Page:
Thursday, March 30, 2017


If you are thinking that I have been somewhat absent from this blog of late, you are right, for a little thing called Brexit has been taking up much of my time and thoughts. Like most British expats  and, I imagine, most EU nationals currently resident in the UK, I find the situation very worrying indeed. My 23rd February post on this subject has had, to my surprise, over 22,000 views to date - a record for Sicily Scene - but I wish it hadn't been necessary to write it.

I spent most of yesterday - jubilantly called "Brexit Day" by the Brexiteers - in deep gloom but did raise my head for long enough to notice that the bars of Modica are starting to bring out traditionally made gelato again and what could I do but console myself with some?

The freshly squeezed orange juice I so love in autumn and winter has now disappeared, as no bar owner worthy of the name would sell you a glass of the stuff once he deems the oranges past their best but gelato is definitely back for the duration, if not of the Brexit process, at least until October! Yes, I can safely say that Brexit has driven me to gelato!

Saturday, March 25, 2017


A little light relief is needed and it's ages since we had a proverbs quiz, so why not have a go at matching these seasonal proverbs in dialect to their meanings?

1.  Marzu, mi rifaccio.

2.  Marzu tingi, aprile dipingi.

3.  Marzu pazzareddu, talìa u suli, e pigghia l'umbrellu.

4.  La luna di marzu règula sei misi.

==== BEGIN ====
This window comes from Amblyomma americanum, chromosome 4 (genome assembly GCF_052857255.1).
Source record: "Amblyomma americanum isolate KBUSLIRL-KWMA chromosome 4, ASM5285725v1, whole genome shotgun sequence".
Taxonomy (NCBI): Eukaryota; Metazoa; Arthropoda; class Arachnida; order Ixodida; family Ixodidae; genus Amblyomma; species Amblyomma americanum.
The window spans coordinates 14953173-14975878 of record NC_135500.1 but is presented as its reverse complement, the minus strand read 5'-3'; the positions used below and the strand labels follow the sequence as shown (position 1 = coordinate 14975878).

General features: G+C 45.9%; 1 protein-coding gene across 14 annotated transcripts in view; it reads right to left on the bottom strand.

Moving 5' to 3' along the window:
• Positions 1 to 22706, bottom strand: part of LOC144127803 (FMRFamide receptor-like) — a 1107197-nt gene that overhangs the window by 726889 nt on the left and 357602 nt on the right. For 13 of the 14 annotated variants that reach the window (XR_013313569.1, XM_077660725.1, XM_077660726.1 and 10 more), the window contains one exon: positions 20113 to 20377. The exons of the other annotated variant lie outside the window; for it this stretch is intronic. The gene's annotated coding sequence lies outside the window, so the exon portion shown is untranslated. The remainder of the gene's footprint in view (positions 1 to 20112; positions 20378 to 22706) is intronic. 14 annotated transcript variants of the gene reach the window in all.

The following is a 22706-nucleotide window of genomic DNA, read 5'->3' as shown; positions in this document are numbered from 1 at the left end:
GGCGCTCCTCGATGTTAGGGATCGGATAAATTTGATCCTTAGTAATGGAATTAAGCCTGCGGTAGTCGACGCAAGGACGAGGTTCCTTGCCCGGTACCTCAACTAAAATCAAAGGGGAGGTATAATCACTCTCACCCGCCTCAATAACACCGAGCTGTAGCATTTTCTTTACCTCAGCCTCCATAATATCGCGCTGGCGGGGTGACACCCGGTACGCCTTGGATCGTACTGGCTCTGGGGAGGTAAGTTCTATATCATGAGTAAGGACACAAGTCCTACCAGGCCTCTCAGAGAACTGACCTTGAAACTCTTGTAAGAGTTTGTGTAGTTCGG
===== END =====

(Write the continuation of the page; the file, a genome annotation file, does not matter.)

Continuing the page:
5.  Marzu conza e guasta, né cuvernu cc'è che basti.

a.  There's no way to stop the breakages and  [subsequent] repairs needed in March.

b.  The March moon influences the moons for six months [ie., the weather of the March new moon period will influence that of the beginning of the next six months].

c.  In March I remake myself.

d.  Tint in March, paint in April [with spring colours].

e.  March is mad - if you see the sun, grab your umbrella.

 Highlight the space below to see the answers:
1c, 2d, 3e, 4b, 5a.

Friday, March 24, 2017


A mere 36 hours have passed since the events that shocked the world happened in my country and already, as if their situation were not bad enough, migrants are being blamed in some quarters. I ask, as I have asked many times, what woman, knowing that she could go into labour at any moment, would step onto a totally inadequate, crowded boat and attempt a dangerous sea crossing if she had any choice? What kind of parents would take or put their children onto such a boat, knowing the risks? Who would gamble in such a way with their own life if there were any hope in their own country? Surely you do not have to be a psychology professor to work out the answer.

As I write tonight, up to 240 migrants are feared dead in yet another tragedy that has taken place on the "central Mediterranean route", that is, the one with Italy as its destination, which is again being favoured by people traffickers following the closure of the Balkan route. The tragedy happened when two migrant boats got into trouble off the Libyan coast on Wednesday and so far five bodies have been recovered. All five, presumably men, were aged 16 - 25 and had died from drowning. This news comes on the day when a Libyan court blocked a Memorandum of Understanding on migration between Italy and Libya.  At the same time, the court in question blocked further negotiations on the matter between the two countries. The reasons are too complicated to go into on this blog but you can find more details here.